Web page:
Seattle will receive a $25,654,000 grant from the USDOT’s Safe Streets for All program, Senator Maria Cantwell announced. Under the city’s $30 million proposal (PDF), the bulk of the funds would have focused on SoDo and Rainier Valley with spot improvements mostly focused in and near downtown, First Hill, Capitol Hill and the U District.
Ryan Packer reported on the Seattle proposal for the Urbanist in October. Their request was for the maximum amount under the grant program and “would be supplemented by a $7.5 million local match,” Packer reported.
In total, the city proposed 111 signalized intersection treatments, 6 unsignalized intersection treatments, 4 miles of protected bike lanes (part of the Georgetown to Downtown bike route), 1.5 miles of new sidewalks and 4.5 miles of arterial traffic calming. Here is the proposed budget breakdown if granted the full $30 million:
Now Seattle will need to decide whether to cut $4.3 million worth of projects in the proposal that do not have funding commitments or if the city will increase their match to compensate and build the whole proposal.
Senator Cantwell was instrumental both in creating the Safe Streets for All grant program and getting it funded through the Infrastructure Investment and Jobs Act. Below is the full press release from Senator Cantwell’s Office:
Today, U.S. Senator Maria Cantwell (D-WA), Chair of the Senate Committee on Commerce, Science and Transportation, announced that the City of Seattle will receive a $25,654,000 federal grant to make the streets of SODO safer for pedestrians and bicyclists.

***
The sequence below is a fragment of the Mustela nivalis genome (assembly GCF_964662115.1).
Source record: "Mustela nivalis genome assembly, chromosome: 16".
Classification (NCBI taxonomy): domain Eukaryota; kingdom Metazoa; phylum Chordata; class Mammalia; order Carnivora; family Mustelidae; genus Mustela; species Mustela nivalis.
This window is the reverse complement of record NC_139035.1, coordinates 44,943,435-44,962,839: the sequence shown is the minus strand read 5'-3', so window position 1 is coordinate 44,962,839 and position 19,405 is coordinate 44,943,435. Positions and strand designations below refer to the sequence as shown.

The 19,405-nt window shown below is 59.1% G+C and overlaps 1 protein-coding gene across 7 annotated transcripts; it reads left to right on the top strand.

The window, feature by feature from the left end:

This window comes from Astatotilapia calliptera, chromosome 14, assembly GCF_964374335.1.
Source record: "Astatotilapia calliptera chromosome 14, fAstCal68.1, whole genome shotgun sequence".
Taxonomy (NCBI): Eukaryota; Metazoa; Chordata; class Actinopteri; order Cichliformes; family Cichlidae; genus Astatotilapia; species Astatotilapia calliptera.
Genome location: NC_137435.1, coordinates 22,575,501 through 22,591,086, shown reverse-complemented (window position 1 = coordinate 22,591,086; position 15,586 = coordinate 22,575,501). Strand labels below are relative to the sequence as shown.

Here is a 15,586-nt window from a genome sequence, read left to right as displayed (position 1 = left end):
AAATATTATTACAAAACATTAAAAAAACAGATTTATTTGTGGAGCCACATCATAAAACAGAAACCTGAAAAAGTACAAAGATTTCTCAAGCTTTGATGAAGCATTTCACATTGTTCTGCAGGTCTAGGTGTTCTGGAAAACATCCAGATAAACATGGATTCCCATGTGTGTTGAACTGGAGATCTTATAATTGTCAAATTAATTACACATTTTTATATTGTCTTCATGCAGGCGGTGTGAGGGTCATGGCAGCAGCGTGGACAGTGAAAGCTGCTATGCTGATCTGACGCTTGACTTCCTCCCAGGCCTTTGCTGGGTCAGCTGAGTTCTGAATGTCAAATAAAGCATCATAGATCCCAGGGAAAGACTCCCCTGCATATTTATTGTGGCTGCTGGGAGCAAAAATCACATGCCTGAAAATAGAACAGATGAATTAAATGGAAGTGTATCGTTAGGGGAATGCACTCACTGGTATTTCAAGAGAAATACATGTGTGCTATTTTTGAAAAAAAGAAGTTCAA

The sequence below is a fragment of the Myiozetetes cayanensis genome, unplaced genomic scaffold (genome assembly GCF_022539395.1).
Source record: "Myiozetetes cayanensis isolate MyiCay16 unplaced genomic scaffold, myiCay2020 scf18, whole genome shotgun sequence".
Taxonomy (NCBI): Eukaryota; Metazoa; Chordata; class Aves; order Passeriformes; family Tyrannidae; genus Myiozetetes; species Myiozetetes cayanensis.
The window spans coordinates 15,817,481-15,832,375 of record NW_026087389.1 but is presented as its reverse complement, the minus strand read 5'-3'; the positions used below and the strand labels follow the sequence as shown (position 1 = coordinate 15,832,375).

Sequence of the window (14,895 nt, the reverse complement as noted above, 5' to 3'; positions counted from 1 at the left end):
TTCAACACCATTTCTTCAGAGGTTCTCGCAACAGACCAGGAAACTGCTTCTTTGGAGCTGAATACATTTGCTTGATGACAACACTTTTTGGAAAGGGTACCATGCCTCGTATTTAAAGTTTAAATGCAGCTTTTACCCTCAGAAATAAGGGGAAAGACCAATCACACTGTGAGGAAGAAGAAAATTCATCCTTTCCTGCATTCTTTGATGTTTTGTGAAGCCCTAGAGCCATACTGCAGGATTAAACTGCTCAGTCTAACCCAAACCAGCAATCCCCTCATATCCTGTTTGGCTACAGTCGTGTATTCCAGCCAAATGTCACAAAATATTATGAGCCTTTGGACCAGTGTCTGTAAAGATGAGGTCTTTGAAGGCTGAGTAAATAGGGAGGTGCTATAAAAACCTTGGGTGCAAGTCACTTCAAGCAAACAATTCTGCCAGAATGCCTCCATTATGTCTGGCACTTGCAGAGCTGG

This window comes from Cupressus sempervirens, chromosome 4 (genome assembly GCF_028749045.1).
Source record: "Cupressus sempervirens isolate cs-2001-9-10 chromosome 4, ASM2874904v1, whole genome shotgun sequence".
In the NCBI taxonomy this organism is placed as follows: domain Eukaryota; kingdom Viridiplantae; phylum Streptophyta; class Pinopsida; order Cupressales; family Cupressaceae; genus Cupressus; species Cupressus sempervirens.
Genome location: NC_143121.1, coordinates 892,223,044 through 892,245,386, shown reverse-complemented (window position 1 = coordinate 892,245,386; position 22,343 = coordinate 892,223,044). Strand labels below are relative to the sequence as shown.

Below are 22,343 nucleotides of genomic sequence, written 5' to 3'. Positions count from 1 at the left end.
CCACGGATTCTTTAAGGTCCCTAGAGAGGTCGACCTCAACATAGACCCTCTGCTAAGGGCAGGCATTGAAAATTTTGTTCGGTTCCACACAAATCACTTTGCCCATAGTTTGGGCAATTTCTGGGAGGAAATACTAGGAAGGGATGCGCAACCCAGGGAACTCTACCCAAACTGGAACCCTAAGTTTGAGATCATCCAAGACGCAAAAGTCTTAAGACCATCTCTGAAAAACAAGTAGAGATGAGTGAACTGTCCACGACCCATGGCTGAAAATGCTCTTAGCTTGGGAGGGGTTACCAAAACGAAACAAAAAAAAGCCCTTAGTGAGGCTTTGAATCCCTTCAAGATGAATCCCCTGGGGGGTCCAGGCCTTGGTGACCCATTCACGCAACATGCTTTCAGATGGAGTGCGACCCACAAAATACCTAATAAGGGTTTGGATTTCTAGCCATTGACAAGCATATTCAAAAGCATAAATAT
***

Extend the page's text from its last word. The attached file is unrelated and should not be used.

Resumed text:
The grant comes from the Department of Transportation’s Safe Streets for All grant program. Sen. Cantwell created the program, steered its authorization of the program through the Commerce Committee, and ensured that the program was among the transportation investments included in the Bipartisan Infrastructure Law. Safe Streets For All grants help local governments carry out Vision Zero plans and other improvements to reduce crashes and fatalities, including for cyclists and pedestrians.
“Fatalities on our roads are increasing at a historic rate,” said Senator Cantwell. “This Safe Streets for All award for Seattle will help improve 117 intersections where 60 percent of the fatal and serious pedestrian collisions occur, create 1.4 miles of new sidewalks, and four miles of protected bike lanes.”
The city plans to improve the most intersections in southeast SODO where the highest number of serious pedestrian and bicycle accidents occur. The grant will fund the following projects:
- Four miles of protected bike lanes
- 1.5 miles of new sidewalks
- 4.5 miles of arterial calming treatments (such treatments can include speed bumps, horizontal shifts, and roadway narrowing)
- 117 intersection treatments (such treatments can include new signage, new pavement markings, and removal of clutter)
Bruce Harrell, Mayor of Seattle, said: “President Biden, Secretary Buttigieg, Senator Cantwell, and our federal delegation share our One Seattle commitment to ensuring every person — no matter how they get around — deserves to be safe. This ‘Safe Streets’ grant means we will accelerate efforts to improve and innovate our sidewalks and streets, especially in underserved and disproportionately impacted communities. From calming traffic on high-crash streets to helping families safely walk and bike to school, we must do everything we can to reverse the heartbreaking trend of people being injured on our streets. We’re grateful for this partnership and the significant resources that will go toward keeping people safe.”